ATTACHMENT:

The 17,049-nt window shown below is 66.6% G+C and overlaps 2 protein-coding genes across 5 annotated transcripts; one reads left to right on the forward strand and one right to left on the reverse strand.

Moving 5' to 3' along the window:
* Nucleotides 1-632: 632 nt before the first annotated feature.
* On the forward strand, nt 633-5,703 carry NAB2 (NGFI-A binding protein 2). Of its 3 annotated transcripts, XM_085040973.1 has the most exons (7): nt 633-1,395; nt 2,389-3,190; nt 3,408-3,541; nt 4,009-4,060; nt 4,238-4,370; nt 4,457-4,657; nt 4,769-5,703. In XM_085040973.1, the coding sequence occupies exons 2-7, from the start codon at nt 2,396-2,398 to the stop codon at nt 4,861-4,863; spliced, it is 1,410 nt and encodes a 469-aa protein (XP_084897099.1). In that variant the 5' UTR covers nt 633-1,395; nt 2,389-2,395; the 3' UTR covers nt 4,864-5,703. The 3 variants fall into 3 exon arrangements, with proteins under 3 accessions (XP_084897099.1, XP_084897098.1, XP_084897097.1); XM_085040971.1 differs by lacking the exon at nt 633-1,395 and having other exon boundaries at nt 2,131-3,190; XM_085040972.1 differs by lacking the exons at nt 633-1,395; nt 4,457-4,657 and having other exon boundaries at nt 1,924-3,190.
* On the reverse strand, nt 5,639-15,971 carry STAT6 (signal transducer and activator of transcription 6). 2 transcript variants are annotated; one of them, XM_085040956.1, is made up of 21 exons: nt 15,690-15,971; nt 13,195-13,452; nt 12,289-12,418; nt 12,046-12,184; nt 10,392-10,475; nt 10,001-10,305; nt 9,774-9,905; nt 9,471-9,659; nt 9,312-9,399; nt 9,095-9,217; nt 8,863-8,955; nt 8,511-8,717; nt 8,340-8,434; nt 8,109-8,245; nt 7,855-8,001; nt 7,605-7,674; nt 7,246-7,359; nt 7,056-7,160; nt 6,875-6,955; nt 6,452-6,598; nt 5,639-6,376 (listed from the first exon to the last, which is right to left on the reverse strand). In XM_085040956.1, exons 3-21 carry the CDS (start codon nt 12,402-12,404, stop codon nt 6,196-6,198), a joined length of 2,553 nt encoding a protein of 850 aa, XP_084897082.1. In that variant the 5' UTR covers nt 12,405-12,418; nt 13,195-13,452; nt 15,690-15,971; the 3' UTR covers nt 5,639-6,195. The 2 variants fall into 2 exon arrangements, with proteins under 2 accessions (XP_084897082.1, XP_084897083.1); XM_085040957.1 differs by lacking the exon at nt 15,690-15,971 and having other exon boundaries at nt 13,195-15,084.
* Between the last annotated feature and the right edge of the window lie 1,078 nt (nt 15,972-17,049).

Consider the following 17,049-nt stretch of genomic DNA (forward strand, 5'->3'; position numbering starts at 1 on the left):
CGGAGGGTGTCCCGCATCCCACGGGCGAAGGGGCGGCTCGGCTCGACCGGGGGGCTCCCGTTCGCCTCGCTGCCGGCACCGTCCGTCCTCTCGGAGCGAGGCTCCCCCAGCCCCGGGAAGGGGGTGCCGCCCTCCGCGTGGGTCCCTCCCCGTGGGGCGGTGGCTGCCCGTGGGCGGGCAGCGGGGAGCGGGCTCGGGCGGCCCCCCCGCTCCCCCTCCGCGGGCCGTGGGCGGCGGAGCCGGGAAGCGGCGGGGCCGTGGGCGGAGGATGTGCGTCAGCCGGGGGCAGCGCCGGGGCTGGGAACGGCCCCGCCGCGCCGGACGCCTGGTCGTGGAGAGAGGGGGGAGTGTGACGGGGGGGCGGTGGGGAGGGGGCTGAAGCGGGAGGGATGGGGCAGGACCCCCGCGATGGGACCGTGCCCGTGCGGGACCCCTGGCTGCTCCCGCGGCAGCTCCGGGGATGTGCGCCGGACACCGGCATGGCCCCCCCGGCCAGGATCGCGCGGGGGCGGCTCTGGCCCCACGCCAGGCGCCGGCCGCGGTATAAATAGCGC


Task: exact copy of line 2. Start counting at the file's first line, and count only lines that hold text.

Moving 5' to 3' along the window: